less indie more coöp?

The hardcore independent scene, where one person is doing everything from concept to delivery, is great fun for me. But it’s not in any way lucrative because I’m not good at everything. I really don’t want to get involved in conventional methods, though, with all the middlemen I don’t know taking a piece of the profits. And I don’t like the distance that comes with paying someone to do spec work.

I want to collaborate. I really want to be able to lean on a coöperative.

Consider a community (shared goals: real community) of people with various skills that can gang up to produce games. Maybe the organization sets the profit percentages to some standard so that everyone gets paid. But basically you’d have a pool of people you can collaborate with.

A user named tropical depression brought this up on the dice.camp Mastodon instance and I would love to develop it. Well, I would love for someone else to develop it: I am not a brilliant organizer of humans. But imagine a place where you could find that person who kicks ass at getting kickstarters out the door? Imagine a place where many of the people had a vested interest in your success and consequently helped hype your work? And all with keeping the risk down by avoiding pre-publication payments, instead sharing profits in a fair way? This would break down the whole publisher role and concentrate on creation and selling product.

Is anyone doing this already? Sign me up. I find the recent re-focus on traditional print-warehouse-sell very disheartening, moving us backwards from the power creators have with POD. It re-introduces risk that doesn’t need to be there and it reinforces boss-minion power structures, paying “staff” instead of collaborating with other creators and sharing the fruits of that work. The new old way makes me a marketer and I’m not a marketer. I want to leverage grass-roots enthusiasm, not develop a Twitter brand. I want to share and get shared.

Shamayan FINAL.png
Juan Ochoa is so much better at this bit than I am. Why not let him flex?

I also don’t want to work for free. I don’t want anyone to work for free. But I want an artist I work with to come to the table with creative input, not just fill a spec. Artists, it turns out, are really good at art. They excel at colour balance, composition, and all that good stuff that they often set aside to meet a specification. Usually from someone who’s not as good as they are. What if, instead, that cover art was the best art a real artist could make based on their reading of the material? What if we worked together, not just on the same schedule, but to share the creative process in its entirety?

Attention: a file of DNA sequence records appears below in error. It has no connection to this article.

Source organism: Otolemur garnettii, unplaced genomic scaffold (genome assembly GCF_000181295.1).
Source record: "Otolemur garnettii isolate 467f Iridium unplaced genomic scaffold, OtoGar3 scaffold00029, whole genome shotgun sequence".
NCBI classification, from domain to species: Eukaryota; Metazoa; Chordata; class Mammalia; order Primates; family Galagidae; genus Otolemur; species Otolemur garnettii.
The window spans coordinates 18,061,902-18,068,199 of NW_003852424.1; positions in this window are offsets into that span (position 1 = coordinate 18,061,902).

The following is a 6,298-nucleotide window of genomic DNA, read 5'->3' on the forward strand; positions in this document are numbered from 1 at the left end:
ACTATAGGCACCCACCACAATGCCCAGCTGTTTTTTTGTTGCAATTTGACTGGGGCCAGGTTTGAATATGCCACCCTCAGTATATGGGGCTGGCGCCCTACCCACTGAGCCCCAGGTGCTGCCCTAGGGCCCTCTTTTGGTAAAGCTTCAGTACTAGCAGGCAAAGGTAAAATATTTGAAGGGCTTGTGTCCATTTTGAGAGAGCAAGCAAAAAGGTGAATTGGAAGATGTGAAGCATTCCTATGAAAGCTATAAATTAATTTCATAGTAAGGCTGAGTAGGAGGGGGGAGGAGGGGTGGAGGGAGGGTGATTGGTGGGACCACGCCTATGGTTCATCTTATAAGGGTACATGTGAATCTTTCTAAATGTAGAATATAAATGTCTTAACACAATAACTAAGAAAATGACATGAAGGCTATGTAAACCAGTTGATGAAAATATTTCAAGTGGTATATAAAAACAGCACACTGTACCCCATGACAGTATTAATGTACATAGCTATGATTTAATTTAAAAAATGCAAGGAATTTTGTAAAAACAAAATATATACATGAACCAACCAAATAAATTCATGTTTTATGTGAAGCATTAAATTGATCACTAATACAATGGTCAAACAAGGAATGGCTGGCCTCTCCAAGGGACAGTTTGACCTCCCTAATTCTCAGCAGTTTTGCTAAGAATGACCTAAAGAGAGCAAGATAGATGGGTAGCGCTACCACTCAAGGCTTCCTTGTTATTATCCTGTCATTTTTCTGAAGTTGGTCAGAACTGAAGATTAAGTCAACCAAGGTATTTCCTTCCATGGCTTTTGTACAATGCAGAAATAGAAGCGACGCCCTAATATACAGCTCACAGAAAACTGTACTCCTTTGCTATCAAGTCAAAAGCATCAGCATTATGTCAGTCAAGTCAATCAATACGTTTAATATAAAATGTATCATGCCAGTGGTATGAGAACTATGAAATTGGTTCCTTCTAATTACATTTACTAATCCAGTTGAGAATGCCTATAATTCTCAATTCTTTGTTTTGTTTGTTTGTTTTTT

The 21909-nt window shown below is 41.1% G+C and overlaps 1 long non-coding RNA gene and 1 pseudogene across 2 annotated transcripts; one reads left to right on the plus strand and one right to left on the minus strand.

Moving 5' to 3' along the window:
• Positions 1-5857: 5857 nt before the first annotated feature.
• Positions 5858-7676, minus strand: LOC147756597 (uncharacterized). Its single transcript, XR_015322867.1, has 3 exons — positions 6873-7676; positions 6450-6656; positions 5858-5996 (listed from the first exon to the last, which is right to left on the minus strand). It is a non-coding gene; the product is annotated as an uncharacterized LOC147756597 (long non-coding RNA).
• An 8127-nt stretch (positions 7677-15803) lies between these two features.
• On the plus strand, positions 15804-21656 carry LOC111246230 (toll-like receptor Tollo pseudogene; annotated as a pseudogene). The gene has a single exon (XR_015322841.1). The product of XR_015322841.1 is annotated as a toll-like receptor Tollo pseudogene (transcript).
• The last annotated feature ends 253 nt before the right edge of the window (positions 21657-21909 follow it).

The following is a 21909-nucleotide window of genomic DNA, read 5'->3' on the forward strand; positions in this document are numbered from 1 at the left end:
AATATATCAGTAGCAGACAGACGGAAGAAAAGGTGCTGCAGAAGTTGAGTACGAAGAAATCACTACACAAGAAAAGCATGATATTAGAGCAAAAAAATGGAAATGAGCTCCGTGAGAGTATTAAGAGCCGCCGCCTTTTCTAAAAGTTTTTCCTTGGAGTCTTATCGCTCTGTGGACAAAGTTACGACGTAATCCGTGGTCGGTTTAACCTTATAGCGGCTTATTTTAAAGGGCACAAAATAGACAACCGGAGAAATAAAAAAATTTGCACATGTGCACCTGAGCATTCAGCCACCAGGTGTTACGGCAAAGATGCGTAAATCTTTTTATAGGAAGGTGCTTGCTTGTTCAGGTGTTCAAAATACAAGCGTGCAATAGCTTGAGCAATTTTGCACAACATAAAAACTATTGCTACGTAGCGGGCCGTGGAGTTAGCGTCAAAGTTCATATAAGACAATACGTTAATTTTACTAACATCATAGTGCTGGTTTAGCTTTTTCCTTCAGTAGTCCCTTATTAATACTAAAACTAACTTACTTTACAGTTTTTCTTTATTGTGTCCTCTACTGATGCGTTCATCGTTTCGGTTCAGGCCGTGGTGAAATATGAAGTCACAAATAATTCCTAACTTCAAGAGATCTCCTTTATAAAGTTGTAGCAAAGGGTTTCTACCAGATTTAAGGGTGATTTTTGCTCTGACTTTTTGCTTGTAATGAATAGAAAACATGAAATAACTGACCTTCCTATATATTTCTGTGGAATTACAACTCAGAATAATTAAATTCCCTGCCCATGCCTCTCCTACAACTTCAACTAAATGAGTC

Similarly with writers and developers: what if we genuinely brought our creative energy together to write that text? I always talk about letting the players bring their creative vision to the narrative of a role-playing game — isn’t the logical extension of that belief in others’ creativity allowing others to share the conceptualization of a new game?

What technology would be necessary (I hate to burden actual work with picking technologies since technology is sexier than working) to collaborate effectively? Would a coöp need to standardize or just cope with everyone’s favourite workflow? Could it at least provide advice based on expert knowledge? It could.

And distribution: it seems like working with the existing sales and fulfilment experts would be valuable for everyone. DriveThruRPG and Indie Press Revolution could both benefit from some kind of relationship with an organization that consistently produces in a fair and diverse way. And that relationship could streamline the rough parts of working with those marketplaces. I’m sure there are others as well.

Could I relinquish enough of my own vision to let that happen? I’d love to give it a try.

But I don’t know where to start and I’m the wrong person to start it. I’d be a very enthusiastic member, though. Vocal, opinionated, and producing work at a regular rate.

7 thoughts on “less indie more coöp?

      1. I am very curious exactly how Hydra Cooperative distributes duties among members.

        The closest other example I know of is Image Comics in the ’90s. Not sure if they still operate that way (or at all) anymore. Probably worth noting that that arrangement worked as well as it did thanks to some star power among founding members.

        Liked by 1 person

      2. I should add that a number of tools make collaboration easy. I’m personally a techie, so my usual combo is irc + github issues + github repo, but Google Docs + any kind of chat + something to track responsibilities would probably be almost as good.

        Liked by 2 people

  1. I think the mystique of the independent creator is as much bullshit as that of the bohemian writer. [ https://danielhighmoon.wordpress.com/2018/02/02/the-beautiful-lie-of-the-bohemian-writer/ ] But it has the same legendary allure, so we perpetuate it, and on some unconscious level, work against anything that would destroy the legend.

    The coop idea is a white whale I’ve seen be chased since OGL days when short PDF publications flowed like rivers, and especially during the Forge epoch when indie games emerged from the primordial ooze. It is an extremely appealing model, and I’ll be honest, it’s one I wish I could be a part of as well, but whenever tried to some extent, it flies for a few months before crashing majestically like yet another Enterprise in one of the movies. I sound jaded, I know, and I’m sorry. It’s not my intention to rain on this idea because it’s a good one, it’s just one that overall never seems to take off. But I’d love to be wrong. Artist studios work in other disciplines, so maybe it’ll work in gaming creation/publishing.

    Liked by 1 person

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